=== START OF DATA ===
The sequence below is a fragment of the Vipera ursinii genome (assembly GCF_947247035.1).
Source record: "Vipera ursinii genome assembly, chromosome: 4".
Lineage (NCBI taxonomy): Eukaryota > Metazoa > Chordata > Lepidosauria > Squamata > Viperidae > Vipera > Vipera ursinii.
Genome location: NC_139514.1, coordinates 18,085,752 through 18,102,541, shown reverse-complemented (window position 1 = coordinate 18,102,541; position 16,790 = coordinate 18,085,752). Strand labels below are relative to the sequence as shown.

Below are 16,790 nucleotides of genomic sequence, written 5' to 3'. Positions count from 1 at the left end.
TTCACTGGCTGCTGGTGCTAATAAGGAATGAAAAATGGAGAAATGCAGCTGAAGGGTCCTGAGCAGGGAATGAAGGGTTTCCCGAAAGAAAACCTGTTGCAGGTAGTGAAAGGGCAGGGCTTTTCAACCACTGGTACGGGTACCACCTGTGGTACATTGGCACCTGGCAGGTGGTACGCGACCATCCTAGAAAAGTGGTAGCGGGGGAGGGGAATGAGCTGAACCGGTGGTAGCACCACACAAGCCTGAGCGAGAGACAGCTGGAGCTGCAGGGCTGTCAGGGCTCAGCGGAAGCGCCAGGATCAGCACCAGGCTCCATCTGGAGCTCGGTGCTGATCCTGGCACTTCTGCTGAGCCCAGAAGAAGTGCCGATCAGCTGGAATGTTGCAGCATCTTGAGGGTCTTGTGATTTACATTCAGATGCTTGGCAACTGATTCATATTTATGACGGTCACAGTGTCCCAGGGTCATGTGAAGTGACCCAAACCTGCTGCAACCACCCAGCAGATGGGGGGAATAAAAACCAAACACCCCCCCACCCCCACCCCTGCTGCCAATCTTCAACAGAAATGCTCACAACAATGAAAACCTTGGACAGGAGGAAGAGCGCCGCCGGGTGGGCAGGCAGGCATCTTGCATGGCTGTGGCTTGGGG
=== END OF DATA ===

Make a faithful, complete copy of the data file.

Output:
The sequence below is a fragment of the Vipera ursinii genome (assembly GCF_947247035.1).
Source record: "Vipera ursinii genome assembly, chromosome: 4".
Lineage (NCBI taxonomy): Eukaryota > Metazoa > Chordata > Lepidosauria > Squamata > Viperidae > Vipera > Vipera ursinii.
Genome location: NC_139514.1, coordinates 18,085,752 through 18,102,541, shown reverse-complemented (window position 1 = coordinate 18,102,541; position 16,790 = coordinate 18,085,752). Strand labels below are relative to the sequence as shown.

Below are 16,790 nucleotides of genomic sequence, written 5' to 3'. Positions count from 1 at the left end.
TTCACTGGCTGCTGGTGCTAATAAGGAATGAAAAATGGAGAAATGCAGCTGAAGGGTCCTGAGCAGGGAATGAAGGGTTTCCCGAAAGAAAACCTGTTGCAGGTAGTGAAAGGGCAGGGCTTTTCAACCACTGGTACGGGTACCACCTGTGGTACATTGGCACCTGGCAGGTGGTACGCGACCATCCTAGAAAAGTGGTAGCGGGGGAGGGGAATGAGCTGAACCGGTGGTAGCACCACACAAGCCTGAGCGAGAGACAGCTGGAGCTGCAGGGCTGTCAGGGCTCAGCGGAAGCGCCAGGATCAGCACCAGGCTCCATCTGGAGCTCGGTGCTGATCCTGGCACTTCTGCTGAGCCCAGAAGAAGTGCCGATCAGCTGGAATGTTGCAGCATCTTGAGGGTCTTGTGATTTACATTCAGATGCTTGGCAACTGATTCATATTTATGACGGTCACAGTGTCCCAGGGTCATGTGAAGTGACCCAAACCTGCTGCAACCACCCAGCAGATGGGGGGAATAAAAACCAAACACCCCCCCACCCCCACCCCTGCTGCCAATCTTCAACAGAAATGCTCACAACAATGAAAACCTTGGACAGGAGGAAGAGCGCCGCCGGGTGGGCAGGCAGGCATCTTGCATGGCTGTGGCTTGGGG